Monday, February 28, 2005

TTAB Says Palindromes Make Stronger Marks

Most everyone's favorite palindrome is "A MAN, A PLAN, A CANAL - PANAMA," but did you ever think it would make a good trademark? The TTAB (or at least one panel thereof) has embraced the idea that palindromes make stronger marks!

Panama Canal

In In re Independent Pharmaceutica AB, Serial No. 78160932 (January 25, 2005) [not citable], the Board affirmed a Section 2(d) refusal to register the mark NICCIN for "vaccines and anti-smoking pharmaceutical preparations in the form of tablets," finding the mark likely to cause confusion with the mark NICOCIN for "pharmaceutical preparations, namely, medications for suppressing, reducing, or eliminating smoking and the urge to smoke."

In analyzing the marks, the Board panel found persuasive the Examining Attorney's argument that palindromes make stronger marks. Examining Attorney John Dwyer wrote in the PTO's brief:

"The act on the part of a potential purchaser of consciously recognizing that the registrant's mark is a palindrome adds a memorable creative aspect to the registrant's mark that further strengthens it as a mark. That is, the registrant's coined mark is made even stronger because it is an easily remembered palindrome."

Moreover, the Board also liked the following argument of the Examining Attorney that because both marks at issue are palindromes, confusion is more likely:

"Potential purchasers of smoking cessation pharmaceutical preparations, upon encountering two nearly identical marks, both being palindromes, would be more likely to believe that both products originate from the same source, and that the one letter difference is intended to differentiate betweens [sic] aspects of the products, such as that one is the newer version or that the potency is different between the two."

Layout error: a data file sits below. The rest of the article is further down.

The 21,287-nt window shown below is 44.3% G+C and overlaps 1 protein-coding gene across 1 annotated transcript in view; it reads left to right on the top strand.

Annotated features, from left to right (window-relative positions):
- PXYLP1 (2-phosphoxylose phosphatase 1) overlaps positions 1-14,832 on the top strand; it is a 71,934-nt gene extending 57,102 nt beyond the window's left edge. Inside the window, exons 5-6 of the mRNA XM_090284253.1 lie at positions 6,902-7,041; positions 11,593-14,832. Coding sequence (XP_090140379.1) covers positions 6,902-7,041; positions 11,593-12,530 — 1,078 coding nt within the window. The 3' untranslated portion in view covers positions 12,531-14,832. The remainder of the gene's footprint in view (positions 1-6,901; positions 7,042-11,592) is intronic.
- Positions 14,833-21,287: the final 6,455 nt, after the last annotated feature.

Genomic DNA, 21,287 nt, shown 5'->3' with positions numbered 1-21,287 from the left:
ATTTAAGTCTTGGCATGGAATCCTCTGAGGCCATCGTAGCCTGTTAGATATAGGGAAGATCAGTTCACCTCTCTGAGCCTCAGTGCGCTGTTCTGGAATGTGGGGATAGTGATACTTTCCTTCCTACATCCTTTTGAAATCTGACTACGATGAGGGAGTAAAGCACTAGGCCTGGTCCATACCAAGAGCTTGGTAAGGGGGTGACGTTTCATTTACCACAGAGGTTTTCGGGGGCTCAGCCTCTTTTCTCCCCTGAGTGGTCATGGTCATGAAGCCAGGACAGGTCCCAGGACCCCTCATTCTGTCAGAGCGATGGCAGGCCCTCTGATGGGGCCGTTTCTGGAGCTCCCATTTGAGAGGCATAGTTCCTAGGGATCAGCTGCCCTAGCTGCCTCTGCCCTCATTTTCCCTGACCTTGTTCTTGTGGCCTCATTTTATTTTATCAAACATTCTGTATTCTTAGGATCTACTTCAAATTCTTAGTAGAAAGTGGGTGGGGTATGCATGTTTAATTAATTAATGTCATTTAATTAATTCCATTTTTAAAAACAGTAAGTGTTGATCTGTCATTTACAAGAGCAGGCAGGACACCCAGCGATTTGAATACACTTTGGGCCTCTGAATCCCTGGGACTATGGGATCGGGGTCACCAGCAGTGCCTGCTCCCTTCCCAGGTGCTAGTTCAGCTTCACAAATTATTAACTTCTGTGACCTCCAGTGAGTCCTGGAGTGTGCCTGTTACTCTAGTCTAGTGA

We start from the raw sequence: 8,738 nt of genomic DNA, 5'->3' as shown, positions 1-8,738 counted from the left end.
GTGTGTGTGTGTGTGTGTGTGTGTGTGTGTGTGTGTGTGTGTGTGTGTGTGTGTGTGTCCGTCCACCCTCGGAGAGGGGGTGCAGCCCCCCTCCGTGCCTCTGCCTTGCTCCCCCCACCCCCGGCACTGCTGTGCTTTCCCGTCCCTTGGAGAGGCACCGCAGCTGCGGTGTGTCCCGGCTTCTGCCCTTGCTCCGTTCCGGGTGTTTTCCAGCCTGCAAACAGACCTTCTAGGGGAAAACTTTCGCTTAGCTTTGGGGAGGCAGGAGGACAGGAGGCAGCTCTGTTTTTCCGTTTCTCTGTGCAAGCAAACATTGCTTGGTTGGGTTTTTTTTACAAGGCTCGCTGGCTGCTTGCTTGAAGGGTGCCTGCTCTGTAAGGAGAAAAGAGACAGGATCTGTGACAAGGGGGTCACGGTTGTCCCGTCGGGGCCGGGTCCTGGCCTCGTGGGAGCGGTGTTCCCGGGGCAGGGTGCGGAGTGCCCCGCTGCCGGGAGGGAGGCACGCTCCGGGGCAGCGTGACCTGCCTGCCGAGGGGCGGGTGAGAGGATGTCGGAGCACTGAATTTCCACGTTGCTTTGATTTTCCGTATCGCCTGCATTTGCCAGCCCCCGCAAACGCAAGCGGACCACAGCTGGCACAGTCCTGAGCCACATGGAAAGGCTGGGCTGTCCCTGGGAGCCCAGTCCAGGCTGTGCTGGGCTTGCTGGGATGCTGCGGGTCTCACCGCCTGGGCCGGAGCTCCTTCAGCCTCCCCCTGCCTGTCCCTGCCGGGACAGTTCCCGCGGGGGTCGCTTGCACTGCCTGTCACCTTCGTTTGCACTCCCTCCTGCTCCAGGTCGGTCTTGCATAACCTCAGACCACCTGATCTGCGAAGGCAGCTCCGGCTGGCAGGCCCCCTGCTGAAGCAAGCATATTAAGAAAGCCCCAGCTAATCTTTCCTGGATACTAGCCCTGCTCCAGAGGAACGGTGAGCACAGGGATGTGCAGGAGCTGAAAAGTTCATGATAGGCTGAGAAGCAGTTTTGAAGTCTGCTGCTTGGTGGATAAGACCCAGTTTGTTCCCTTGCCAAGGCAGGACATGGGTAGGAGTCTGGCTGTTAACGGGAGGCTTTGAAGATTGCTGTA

Sorry, but Judge Welch isn't buying. For one thing, I didn't even notice that NICOCIN is a palindrome -- maybe because I would pronounce the first "c" with a "k" sound (from "nicotine"), and the second with an "s" sound. (NIK-O-KIN just doesn't sound right). Nor did I pay any attention to the fact that applicant's mark is also a palindrome.

Where, may I ask, is the support for the Examining Attorney's assertion that consumers consciously recognize or more easily remember palindromes? That may be true for a clever phrase like “A man, a plan, a canal -- Panama,” but is it true for a single palindromic word? And what is the basis for the contention that, because two marks are palindromes, they would more likely cause confusion? No cases are cited. No scientific studies. Not even a single blog posting!

Moreover, what is the support for the Examining Attorney's assertion that consumers would be likely to believe that the one letter difference in the marks would be perceived as indicating that one product is a newer or different version of the other? A better argument would seem to be that consumers likely wouldn't notice the extra letter, than that they would draw the PTO's conclusion.

Actually, I don't have a quarrel with the Board's ultimate decision, but its acceptance of these particular PTO arguments without any support is a bit unnerving.

By the way, what about "MADAM, I'M ADAM" for a men's cologne?

P.S. Of the Top 100 Brands of 2003, according to Business Week, not a single one was a palindrome.

Text ©John L. Welch 2005. All Rights Reserved.


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